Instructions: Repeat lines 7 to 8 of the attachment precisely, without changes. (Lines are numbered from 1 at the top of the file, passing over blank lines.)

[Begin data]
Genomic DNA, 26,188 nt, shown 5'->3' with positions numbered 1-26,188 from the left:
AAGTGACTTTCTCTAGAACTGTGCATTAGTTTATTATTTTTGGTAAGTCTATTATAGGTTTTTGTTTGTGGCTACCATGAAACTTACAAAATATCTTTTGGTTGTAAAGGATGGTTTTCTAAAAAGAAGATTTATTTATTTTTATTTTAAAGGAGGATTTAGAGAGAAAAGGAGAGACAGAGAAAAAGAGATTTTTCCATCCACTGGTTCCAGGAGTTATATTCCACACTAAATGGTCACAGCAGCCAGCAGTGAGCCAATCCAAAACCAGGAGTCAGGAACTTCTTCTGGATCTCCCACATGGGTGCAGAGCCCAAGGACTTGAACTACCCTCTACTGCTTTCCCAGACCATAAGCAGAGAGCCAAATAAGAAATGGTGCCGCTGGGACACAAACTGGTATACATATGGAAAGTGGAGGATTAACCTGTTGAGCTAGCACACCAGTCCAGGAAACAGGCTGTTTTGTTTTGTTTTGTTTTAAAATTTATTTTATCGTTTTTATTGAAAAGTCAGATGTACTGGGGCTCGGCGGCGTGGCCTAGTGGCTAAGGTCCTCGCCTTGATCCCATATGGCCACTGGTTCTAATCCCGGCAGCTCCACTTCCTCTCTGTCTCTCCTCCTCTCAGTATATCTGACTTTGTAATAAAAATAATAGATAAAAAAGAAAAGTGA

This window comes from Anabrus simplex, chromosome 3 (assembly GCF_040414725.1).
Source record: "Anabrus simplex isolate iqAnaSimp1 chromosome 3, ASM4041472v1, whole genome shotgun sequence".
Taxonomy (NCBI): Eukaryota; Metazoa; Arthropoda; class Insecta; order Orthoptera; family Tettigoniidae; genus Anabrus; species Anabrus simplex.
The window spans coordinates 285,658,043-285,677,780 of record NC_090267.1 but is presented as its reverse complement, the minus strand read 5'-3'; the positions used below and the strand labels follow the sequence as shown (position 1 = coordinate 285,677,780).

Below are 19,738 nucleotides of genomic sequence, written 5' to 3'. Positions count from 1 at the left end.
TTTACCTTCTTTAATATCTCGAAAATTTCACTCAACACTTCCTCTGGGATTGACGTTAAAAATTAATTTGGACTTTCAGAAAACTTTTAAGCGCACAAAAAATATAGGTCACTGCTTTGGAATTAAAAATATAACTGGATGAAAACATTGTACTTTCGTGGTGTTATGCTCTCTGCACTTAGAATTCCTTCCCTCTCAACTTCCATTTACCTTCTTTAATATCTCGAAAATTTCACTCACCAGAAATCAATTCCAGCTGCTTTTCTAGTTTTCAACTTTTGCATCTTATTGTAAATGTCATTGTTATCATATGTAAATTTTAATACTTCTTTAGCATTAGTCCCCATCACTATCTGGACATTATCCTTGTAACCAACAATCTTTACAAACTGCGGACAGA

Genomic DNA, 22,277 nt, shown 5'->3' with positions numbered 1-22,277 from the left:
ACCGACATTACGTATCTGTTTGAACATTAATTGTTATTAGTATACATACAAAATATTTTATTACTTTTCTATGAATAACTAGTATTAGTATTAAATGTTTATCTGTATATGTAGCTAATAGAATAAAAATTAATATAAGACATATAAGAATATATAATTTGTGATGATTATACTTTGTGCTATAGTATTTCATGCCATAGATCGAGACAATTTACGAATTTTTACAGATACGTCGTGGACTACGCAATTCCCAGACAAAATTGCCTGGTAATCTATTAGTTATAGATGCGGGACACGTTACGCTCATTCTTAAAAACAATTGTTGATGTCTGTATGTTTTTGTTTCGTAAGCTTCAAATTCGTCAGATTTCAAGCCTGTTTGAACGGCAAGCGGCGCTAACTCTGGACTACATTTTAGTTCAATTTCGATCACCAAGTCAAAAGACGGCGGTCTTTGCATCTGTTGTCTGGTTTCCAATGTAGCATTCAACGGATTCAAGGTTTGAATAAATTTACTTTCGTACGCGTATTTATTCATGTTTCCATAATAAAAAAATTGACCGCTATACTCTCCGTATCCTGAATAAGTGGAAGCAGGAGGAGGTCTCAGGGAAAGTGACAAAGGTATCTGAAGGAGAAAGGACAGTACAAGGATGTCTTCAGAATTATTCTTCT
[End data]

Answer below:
Below are 19,738 nucleotides of genomic sequence, written 5' to 3'. Positions count from 1 at the left end.
TTTACCTTCTTTAATATCTCGAAAATTTCACTCAACACTTCCTCTGGGATTGACGTTAAAAATTAATTTGGACTTTCAGAAAACTTTTAAGCGCACAAAAAATATAGGTCACTGCTTTGGAATTAAAAATATAACTGGATGAAAACATTGTACTTTCGTGGTGTTATGCTCTCTGCACTTAGAATTCCTTCCCTCTCAACTTCCATTTACCTTCTTTAATATCTCGAAAATTTCACTCACCAGAAATCAATTCCAGCTGCTTTTCTAGTTTTCAACTTTTGCATCTTATTGTAAATGTCATTGTTATCATATGTAAATTTTAATACTTCTTTAGCATTAGTCCCCATCACTATCTGGACATTATCCTTGTAACCAACAATCTTTACAAACTGCGGACAGA